The ASCENT trial (Aggressive Smoldering Curative Approach Evaluating Novel Therapies) is evaluating the effectiveness and safety of the combination of Darzalex® (daratumumab) + Kyprolis® (carfilzomib) + Revlimid® (lenalidomide) + dexamethasone in high-risk smoldering multiple myeloma (HRSMM). We hope to learn whether starting treatment early substantially improves outcomes, leads to a higher level of undetected minimal residual disease (MRD), sustained remissions, and potential cure.
Shaji K. Kumar, MD (Mayo Clinic) and I are Principal Investigators for the trial, which is sponsored by the IMF as part of the Black Swan Research Initiative. The trial sites include: Mayo Clinic (Rochester, Minnesota); Indiana University Simon Cancer Center (Indianapolis); University of Maryland; MD Anderson (Houston); Swedish Medical Center (Seattle); Emory University (Atlanta); University of Chicago; Cornell University (New York City); University of North Carolina; Columbia University (New York City); University of Wisconsin; and University of Kansas. (Locations and contact information can be found at the ASCENT trial page on clinicaltrials.gov.)
Cure Trial Program
This is the second of three of what we are calling “CURE” trials. The first, the CESAR trial, is ongoing in Spain with Professor Maria Victoria Mateos as the Principal Investigator. CESAR uses the combination of Kyprolis + Revlimid + dexamethasone (KRd)+ ASCT in the same setting as ASCENT. With a median follow-up of 28 months, 94 percent of patients are in remission, with 62 percent having undetected MRD at the 10-6 level (zero out of a million cells). It is hoped that the addition of daratumumab in the U.S. ASCENT trial will enhance the undetected MRD level among patients to approximately 80 percent (at 10-6 level). The CESAR trial has been well tolerated, thus, there is great optimism moving forward.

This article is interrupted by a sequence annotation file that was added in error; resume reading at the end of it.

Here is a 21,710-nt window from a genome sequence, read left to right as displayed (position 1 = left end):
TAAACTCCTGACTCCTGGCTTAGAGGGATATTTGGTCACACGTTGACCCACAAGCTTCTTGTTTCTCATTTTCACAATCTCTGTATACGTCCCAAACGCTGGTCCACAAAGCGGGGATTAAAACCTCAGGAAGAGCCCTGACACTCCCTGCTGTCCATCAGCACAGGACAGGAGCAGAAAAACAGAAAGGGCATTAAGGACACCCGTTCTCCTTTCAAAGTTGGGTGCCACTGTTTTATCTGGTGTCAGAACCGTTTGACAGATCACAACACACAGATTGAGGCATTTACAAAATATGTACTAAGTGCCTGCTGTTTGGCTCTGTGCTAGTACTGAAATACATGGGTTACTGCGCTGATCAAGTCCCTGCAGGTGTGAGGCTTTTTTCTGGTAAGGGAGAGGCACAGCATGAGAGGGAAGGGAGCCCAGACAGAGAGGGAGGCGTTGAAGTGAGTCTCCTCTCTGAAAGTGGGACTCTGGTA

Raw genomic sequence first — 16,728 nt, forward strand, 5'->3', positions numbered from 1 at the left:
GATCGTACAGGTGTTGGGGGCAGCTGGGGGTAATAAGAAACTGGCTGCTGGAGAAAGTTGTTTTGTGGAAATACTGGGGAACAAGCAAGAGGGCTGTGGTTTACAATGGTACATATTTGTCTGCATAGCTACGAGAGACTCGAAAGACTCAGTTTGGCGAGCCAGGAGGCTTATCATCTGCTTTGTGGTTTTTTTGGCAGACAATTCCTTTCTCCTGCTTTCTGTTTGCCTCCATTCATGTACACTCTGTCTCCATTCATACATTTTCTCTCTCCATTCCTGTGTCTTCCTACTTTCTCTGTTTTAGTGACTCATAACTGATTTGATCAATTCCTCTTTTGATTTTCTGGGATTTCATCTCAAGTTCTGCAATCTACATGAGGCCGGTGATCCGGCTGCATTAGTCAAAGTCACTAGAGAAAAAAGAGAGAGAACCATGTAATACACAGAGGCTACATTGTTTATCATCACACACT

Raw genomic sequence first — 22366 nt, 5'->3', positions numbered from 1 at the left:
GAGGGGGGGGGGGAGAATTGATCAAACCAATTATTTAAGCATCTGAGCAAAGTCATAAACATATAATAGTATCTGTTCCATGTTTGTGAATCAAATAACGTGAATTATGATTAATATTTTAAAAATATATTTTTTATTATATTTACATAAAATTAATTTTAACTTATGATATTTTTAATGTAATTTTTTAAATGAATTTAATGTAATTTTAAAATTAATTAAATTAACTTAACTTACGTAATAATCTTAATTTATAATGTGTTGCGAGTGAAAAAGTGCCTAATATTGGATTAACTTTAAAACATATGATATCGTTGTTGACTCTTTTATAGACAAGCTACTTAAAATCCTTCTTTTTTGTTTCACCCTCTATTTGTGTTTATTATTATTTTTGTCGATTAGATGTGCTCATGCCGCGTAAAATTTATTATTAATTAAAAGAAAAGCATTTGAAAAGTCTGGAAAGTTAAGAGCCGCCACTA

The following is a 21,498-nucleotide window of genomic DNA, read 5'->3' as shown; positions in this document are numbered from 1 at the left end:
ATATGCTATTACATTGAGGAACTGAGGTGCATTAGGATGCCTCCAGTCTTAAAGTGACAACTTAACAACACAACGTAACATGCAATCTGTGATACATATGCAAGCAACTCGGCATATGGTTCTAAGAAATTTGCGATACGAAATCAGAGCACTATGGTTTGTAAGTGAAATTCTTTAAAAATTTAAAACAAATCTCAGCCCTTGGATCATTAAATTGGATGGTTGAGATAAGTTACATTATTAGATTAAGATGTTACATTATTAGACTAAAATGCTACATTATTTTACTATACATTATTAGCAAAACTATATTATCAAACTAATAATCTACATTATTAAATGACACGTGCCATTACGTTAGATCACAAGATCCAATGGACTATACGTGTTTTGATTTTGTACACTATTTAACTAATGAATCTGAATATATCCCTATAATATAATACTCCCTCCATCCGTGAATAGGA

The same “CURE” concept—early, aggressive treatment—is also being evaluated as part of the IMF-funded iStopMM project in Iceland. In this setting, Kyprolis + Revlimid + dexamethasone (KRd) is being offered to patients with smoldering multiple myeloma (SMM), and to patients with active multiple myeloma (MM). Patients also have the option for autologous stem-cell transplant (ASCT). The important aspect of this project is that we can directly compare outcomes in the very early intervention in SMM to outcomes using the identical therapy at the point of development of active myeloma.